The Crucial Link Between Psychological Safety and Burnout

Despite the growing prevalence of flexible and remote employment, burnout has become a serious concern that many organizations are grappling with.

We have all heard the term, but what does burnout mean? Burnout is largely the result of ill-managed chronic workplace stress. It manifests through emotional exhaustion, depersonalization, and a diminished sense of personal accomplishment. Burnout seriously affects employees’ physical and mental well-being, productivity, and overall job satisfaction. Understanding the relationship between psychological safety and burnout is essential for fostering a healthy workplace environment.

Psychological safety refers to an individual’s perception of the consequences of taking interpersonal risks in their work environment. In other words, psychological safety is the perception that we can express thoughts and ideas, challenge the status quo, ask questions, and admit mistakes without fear of punishment or humiliation. This is not to say that we should feel comfortable being constantly negative, argumentative, or combative without consequence. Rather psychological safety is the perception that we are safe to raise unpopular questions, be authentic in our curiosity, think outside the box, and learn from missteps. This sense of safety is critical in mitigating burnout and enhancing overall employee well-being.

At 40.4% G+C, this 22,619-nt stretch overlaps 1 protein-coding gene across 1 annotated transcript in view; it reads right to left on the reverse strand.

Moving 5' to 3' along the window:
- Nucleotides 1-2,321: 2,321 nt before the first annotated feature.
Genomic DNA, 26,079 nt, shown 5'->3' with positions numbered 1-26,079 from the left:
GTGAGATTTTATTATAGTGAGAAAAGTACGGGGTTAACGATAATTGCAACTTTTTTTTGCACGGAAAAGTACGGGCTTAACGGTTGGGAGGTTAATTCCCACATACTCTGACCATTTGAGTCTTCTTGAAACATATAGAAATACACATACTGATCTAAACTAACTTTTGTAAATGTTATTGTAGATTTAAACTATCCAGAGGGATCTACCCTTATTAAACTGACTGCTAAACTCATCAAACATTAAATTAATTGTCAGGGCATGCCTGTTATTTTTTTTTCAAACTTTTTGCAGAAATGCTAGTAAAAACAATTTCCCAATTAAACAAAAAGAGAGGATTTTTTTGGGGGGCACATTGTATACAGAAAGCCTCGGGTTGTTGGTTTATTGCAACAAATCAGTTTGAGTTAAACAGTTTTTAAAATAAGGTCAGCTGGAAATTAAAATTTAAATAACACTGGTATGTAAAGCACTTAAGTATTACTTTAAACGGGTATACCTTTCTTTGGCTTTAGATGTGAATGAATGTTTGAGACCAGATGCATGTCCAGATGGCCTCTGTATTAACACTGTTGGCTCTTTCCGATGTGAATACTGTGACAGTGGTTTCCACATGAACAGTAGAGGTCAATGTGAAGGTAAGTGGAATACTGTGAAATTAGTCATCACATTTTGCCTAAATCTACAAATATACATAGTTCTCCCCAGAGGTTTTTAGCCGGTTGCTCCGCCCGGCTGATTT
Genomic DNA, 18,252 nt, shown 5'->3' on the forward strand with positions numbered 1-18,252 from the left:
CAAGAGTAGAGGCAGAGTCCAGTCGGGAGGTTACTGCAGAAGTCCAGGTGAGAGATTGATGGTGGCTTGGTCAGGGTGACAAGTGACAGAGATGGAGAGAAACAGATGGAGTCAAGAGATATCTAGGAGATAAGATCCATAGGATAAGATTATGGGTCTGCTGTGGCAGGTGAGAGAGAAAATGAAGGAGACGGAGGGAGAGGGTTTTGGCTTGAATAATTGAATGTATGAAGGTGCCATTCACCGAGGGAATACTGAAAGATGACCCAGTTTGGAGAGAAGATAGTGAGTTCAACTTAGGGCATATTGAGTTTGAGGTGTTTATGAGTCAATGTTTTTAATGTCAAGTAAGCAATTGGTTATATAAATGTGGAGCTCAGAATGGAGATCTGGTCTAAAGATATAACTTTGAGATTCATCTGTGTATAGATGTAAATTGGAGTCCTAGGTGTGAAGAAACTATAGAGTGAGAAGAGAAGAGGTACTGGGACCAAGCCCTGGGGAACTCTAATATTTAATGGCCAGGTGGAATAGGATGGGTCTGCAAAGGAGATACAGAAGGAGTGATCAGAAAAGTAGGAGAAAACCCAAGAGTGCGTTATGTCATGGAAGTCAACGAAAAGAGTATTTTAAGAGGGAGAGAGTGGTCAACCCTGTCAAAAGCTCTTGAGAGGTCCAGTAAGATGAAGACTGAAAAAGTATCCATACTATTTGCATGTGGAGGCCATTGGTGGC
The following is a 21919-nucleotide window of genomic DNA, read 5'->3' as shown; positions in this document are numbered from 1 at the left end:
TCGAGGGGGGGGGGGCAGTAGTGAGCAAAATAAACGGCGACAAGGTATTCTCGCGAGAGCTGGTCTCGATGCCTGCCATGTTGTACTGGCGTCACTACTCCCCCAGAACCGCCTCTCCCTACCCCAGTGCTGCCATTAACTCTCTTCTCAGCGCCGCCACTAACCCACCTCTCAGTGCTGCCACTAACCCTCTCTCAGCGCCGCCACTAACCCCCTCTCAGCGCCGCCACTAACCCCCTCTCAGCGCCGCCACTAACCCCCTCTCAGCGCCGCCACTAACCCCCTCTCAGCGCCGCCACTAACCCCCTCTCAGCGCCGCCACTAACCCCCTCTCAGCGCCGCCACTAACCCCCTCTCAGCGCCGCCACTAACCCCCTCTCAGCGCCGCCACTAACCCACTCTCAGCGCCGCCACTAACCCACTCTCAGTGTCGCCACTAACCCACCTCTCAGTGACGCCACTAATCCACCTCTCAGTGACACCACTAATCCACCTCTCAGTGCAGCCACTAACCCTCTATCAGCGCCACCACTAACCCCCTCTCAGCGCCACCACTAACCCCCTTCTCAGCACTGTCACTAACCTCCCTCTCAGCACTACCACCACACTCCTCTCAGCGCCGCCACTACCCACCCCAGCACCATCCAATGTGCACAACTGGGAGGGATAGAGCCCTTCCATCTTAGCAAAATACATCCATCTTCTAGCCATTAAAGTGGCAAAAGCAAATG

Psychological Safety as a Buffer Against Burnout

Research consistently shows that high perceptions of psychological safety significantly reduce the risk of burnout. When employees feel safe, they are more likely to voice concerns, seek support, and collaborate effectively—all of which are essential to managing stress and preventing burnout.

Psychological safety provides a buffer against the pressures and demands of modern work life. Employee confidence that ideas and feelings will be respected can result in greater resilience in the face of challenges. This resilience stems from the assurance that their workplace is a supportive space where they can rely on their colleagues and leaders for help and understanding.

A Leader’s Role in Fostering Psychological Safety

Leaders play a critical role in establishing and maintaining psychological safety within their teams. Effective leaders create an environment where open communication is encouraged and diverse perspectives are valued. They model behaviours that promote trust and respect, such as actively listening to employees, admitting their own mistakes, and responding to feedback constructively.

  • Encouraging Open Communication: Leaders can foster psychological safety by encouraging open communication. This involves creating regular opportunities for team members to share their thoughts and concerns. Team meetings, one-on-one check-ins, and anonymous feedback channels can all contribute to a culture of openness.